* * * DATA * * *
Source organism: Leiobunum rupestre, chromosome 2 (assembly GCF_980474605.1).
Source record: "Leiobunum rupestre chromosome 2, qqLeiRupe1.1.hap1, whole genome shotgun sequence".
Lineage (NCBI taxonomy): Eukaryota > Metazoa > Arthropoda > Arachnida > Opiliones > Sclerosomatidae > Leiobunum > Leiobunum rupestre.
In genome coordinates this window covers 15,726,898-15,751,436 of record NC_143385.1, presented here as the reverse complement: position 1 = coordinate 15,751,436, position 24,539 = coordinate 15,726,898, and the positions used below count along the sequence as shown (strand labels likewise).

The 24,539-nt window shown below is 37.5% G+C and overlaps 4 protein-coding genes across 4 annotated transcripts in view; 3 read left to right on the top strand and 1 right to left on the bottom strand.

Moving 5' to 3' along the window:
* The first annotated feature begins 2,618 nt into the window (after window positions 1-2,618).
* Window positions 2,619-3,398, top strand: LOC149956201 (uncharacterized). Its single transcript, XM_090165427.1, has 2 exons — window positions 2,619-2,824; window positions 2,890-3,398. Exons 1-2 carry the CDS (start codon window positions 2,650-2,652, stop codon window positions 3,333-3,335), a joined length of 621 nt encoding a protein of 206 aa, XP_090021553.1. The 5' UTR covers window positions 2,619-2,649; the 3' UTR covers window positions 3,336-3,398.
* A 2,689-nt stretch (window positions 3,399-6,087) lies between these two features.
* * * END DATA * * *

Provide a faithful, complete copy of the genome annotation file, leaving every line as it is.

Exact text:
Source organism: Leiobunum rupestre, chromosome 2 (assembly GCF_980474605.1).
Source record: "Leiobunum rupestre chromosome 2, qqLeiRupe1.1.hap1, whole genome shotgun sequence".
Lineage (NCBI taxonomy): Eukaryota > Metazoa > Arthropoda > Arachnida > Opiliones > Sclerosomatidae > Leiobunum > Leiobunum rupestre.
In genome coordinates this window covers 15,726,898-15,751,436 of record NC_143385.1, presented here as the reverse complement: position 1 = coordinate 15,751,436, position 24,539 = coordinate 15,726,898, and the positions used below count along the sequence as shown (strand labels likewise).

The 24,539-nt window shown below is 37.5% G+C and overlaps 4 protein-coding genes across 4 annotated transcripts in view; 3 read left to right on the top strand and 1 right to left on the bottom strand.

Moving 5' to 3' along the window:
* The first annotated feature begins 2,618 nt into the window (after window positions 1-2,618).
* Window positions 2,619-3,398, top strand: LOC149956201 (uncharacterized). Its single transcript, XM_090165427.1, has 2 exons — window positions 2,619-2,824; window positions 2,890-3,398. Exons 1-2 carry the CDS (start codon window positions 2,650-2,652, stop codon window positions 3,333-3,335), a joined length of 621 nt encoding a protein of 206 aa, XP_090021553.1. The 5' UTR covers window positions 2,619-2,649; the 3' UTR covers window positions 3,336-3,398.
* A 2,689-nt stretch (window positions 3,399-6,087) lies between these two features.